Hunter Biden, Joe Biden’s son, went hunting for cash in China during an official state visit by his father, the vice president in 2013.
On his financial safari in Beijing, he managed to bag a $1.5 billion investment in his own hedge fund, Rosemont Seneca Partners.
The key moment in his hunting expedition came ten days after he accompanied his father to China when the government-owned Bank of China agreed to invest $1 billion — later upped to $1.5 billion — in Rosemont Seneca Partners.
The likes of Jimmy Carter’s brother Billy, Bill Clinton’s brother Roger, and Hillary Clinton’s brothers Tony and Hugh Rodham could only dream about paydays like this. Their manipulation of their relative’s fame and power led to paltry payoffs in the millions.
Leave it to the Bidens to break ten figures.
And Hunter made good use of China’s money.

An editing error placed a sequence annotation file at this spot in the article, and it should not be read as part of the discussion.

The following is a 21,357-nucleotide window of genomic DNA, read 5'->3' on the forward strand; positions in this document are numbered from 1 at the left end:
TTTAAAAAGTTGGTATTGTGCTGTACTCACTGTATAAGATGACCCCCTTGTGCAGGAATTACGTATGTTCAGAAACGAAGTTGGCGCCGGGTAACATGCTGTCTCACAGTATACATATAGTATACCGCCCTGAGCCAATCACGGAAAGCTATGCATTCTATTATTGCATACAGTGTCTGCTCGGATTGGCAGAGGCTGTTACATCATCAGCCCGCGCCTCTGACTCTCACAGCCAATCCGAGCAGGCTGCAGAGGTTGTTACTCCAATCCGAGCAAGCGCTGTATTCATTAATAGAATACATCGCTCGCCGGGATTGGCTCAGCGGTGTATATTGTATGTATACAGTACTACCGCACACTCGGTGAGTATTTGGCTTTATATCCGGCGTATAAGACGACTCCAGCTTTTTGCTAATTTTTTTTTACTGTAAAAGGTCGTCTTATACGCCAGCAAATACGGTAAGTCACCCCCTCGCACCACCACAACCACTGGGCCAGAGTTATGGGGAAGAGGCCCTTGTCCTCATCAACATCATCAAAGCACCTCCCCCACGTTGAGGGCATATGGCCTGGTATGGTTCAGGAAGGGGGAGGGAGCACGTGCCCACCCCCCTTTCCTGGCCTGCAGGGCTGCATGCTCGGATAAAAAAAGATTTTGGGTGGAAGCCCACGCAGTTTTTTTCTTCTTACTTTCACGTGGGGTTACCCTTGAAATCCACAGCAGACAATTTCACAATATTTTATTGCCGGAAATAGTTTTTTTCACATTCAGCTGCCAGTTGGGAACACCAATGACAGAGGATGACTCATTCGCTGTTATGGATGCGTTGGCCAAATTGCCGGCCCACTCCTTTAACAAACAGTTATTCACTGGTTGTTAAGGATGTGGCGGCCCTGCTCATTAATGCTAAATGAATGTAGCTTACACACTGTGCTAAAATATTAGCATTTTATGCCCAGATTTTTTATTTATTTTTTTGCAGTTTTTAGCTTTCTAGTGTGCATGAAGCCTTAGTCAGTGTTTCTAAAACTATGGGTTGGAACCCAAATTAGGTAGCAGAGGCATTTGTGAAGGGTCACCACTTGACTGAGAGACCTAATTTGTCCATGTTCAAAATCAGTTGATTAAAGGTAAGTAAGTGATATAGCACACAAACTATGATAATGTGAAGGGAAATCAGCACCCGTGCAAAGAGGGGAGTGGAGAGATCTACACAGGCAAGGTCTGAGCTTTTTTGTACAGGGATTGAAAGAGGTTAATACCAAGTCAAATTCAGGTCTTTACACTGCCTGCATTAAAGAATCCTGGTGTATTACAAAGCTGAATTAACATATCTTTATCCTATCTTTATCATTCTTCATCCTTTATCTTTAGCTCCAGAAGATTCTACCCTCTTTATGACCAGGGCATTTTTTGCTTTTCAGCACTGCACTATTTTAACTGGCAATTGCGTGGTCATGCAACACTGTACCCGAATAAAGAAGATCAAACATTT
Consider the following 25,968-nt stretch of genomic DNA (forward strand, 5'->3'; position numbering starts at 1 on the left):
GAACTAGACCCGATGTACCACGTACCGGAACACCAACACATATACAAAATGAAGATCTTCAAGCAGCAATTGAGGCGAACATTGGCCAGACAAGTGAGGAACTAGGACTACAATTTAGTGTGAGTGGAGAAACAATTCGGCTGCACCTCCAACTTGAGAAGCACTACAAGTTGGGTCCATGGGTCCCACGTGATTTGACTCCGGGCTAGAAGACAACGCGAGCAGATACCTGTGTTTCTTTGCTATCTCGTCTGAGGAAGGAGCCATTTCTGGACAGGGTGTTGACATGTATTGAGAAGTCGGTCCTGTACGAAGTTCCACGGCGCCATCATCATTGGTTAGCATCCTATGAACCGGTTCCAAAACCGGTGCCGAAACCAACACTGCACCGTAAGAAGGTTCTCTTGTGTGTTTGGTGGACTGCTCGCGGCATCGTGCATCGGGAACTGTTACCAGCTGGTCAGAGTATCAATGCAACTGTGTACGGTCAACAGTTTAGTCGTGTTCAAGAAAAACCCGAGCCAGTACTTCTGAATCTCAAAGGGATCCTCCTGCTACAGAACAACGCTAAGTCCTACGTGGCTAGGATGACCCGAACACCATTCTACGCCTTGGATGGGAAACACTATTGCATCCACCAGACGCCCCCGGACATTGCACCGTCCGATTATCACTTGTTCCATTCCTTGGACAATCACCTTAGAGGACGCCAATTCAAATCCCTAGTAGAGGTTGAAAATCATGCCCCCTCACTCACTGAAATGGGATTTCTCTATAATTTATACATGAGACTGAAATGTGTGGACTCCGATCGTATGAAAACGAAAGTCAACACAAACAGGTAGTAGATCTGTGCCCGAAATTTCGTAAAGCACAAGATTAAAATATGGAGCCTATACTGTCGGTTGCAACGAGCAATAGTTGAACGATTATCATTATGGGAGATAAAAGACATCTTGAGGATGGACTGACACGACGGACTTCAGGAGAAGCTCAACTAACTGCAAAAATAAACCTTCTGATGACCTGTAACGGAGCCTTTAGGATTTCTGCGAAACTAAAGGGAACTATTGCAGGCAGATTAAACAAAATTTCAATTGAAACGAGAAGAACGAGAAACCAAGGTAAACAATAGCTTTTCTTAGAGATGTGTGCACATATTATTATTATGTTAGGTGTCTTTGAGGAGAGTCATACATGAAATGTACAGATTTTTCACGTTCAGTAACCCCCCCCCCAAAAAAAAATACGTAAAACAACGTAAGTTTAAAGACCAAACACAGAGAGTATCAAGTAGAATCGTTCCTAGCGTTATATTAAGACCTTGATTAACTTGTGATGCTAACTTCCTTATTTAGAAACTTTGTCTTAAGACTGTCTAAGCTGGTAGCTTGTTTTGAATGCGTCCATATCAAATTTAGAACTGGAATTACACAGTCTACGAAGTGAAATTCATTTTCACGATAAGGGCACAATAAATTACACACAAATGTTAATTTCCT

Rosemont used part of Beijing’s billions to invest in the automotive subsidiary of Aviation Industry Corporation of China.
According to Breitbart and The Hill, AVIC is “a major Chinese military contractor accused of frequently stealing U.S. military technology.”
AVIC, armed with Hunter’s investment, went on to buy 51 percent of American precision-parts manufacturer Henniges.
Hunter purchased the other 49 percent to keep it in the family.
This strategic purchase had to be approved by the Committee on Foreign Investment in the United States, the same body that Oked Putin’s acquisition of 20 percent of America’s uranium supply.
The committee obligingly had no objection.
Hunter’s hunt began in 2011 when he and his associates met with top Chinese government fund leaders only hours before Vice President Biden met with Hu Jintao, China’s president.
Most politicians, following the likes of former Senate Majority Leader Harry Reid and the Clintons, wait until after they have been elected to let their family enrich themselves by using their influence.
But the Bidens jumped the gun.
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